symbolist movement


Also found in: Wikipedia.

symbolist movement

n
(Literary & Literary Critical Movements) (usually capital) a movement beginning in French and Belgian poetry towards the end of the 19th century with the verse of Mallarmé, Valéry, Verlaine, Rimbaud, Maeterlinck, and others, and seeking to express states of mind rather than objective reality by making use of the power of words and images to suggest as well as denote
References in periodicals archive ?
Partly, he thinks, this is owing to a growing appreciation that far from being anomalies, the Pre-Raphaelites were part of a pan-European symbolist movement that swept through the 19th and into the 20th century.
Picasso frequented those places, as did Baudelaire, Rimbaud and other poets who launched the symbolist movement which, in turn, inspired T.
5) Valery Bryusov (1873-1924) was one of the principal members of the Russian Symbolist movement.
Her canvas is a dizzying, dazzling convergence of symbols, many of them possessed of the ambiguity prevalent in the Symbolist movement, an outpouring of intensely personal emotions and dreams and memories articulated by seemingly random icons and figures and splashes of bright, bold colors.
Any consideration of Wright's poetry and its place in African American (as well as American) literary tradition must begin with what by now are the traditional literary historical readings of the symbolist movement from the 1840s and 1850s.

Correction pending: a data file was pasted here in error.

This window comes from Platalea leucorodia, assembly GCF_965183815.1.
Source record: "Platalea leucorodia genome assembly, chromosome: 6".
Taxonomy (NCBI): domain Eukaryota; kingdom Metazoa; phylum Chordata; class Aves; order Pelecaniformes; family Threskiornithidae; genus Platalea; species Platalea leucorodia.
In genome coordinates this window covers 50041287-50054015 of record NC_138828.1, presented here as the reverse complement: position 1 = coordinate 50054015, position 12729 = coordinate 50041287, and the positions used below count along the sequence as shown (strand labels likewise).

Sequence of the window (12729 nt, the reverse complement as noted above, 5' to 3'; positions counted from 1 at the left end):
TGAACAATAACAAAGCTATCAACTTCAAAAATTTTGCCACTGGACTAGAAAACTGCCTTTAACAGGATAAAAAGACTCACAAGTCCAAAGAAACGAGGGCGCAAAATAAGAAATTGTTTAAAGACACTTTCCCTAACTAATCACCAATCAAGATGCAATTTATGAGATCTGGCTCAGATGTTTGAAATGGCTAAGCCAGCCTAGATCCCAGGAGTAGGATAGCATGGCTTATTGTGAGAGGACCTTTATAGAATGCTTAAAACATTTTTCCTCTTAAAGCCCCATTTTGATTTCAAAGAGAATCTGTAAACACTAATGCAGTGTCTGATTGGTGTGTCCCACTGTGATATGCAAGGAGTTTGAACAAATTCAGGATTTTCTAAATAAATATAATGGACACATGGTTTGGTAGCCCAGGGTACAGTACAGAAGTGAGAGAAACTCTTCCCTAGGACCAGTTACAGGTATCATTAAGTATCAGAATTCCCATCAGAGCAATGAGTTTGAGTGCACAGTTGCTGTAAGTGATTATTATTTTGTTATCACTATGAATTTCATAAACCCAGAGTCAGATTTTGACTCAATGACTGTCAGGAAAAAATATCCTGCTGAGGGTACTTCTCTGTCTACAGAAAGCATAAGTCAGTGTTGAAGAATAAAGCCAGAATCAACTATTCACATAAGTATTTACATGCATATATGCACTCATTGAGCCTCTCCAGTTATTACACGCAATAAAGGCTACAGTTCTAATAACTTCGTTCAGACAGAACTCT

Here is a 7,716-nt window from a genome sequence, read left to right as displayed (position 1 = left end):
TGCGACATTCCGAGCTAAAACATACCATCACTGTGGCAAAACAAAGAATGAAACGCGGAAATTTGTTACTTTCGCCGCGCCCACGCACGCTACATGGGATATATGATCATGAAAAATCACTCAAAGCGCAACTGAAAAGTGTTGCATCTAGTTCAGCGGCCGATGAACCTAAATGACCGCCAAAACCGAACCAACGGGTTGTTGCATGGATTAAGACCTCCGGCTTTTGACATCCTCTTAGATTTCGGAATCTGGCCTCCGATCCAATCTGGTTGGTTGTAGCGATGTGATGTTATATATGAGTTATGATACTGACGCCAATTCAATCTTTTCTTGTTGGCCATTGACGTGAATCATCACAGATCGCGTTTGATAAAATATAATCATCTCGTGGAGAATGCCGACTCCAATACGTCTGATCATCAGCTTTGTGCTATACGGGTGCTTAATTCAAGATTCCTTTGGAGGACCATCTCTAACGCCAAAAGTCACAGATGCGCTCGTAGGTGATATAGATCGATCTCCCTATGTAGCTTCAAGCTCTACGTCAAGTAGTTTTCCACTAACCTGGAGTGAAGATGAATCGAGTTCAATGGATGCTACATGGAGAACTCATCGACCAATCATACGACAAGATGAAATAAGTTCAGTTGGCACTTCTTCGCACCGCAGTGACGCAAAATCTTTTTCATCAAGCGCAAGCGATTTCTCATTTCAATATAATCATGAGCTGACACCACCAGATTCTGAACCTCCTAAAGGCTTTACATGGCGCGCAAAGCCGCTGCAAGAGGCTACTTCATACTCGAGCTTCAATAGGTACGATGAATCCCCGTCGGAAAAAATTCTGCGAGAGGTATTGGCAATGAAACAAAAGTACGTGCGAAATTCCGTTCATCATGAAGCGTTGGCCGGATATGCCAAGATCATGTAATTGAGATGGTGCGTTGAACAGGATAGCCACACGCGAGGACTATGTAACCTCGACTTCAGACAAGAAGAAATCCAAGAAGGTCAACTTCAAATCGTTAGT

The French Symbolist movement in literature had its beginnings with Charles Baudelaire's 1857 publication Les feurs du mal.
Eliot and Pound celebrated the fact that poetry now had at its disposal a plethora of new subjects and themes due to the Symbolist movement and recognized it as an important development in the shaping of a contemporary art form.
For the musician in all of us, the symbolist movement is equated with Debussy's Prelude a l'apres-midi d'un faune as well as the desire of poets such as Verlaine and Mallarme to create music through their use of words and sounds.
And he tried to liberate the symbolist movement from all traces of decadence.
4: 491-492) that his reading of Symons' The Symbolist Movement in Literature (1908 edition) led Eliot to read poems by Symons, Wilde, and others from the nineties.
In the 2005 exhibition at The Hermitage Foundation, "Impressions of the North: Scandinavian Painting, 1800-1915," the foundation's Web site would agree to the symbolic nature of Jansson's works, stating, "Swedish artist Eugene Jansson's powerfully expressive swirling nightscapes incarnate the Symbolist movement.
In his public pronouncements and his artistic activities, Peladan embodied the idealist, occult, Satanic, and reactionary tendencies of the Symbolist movement in the best and worse ways.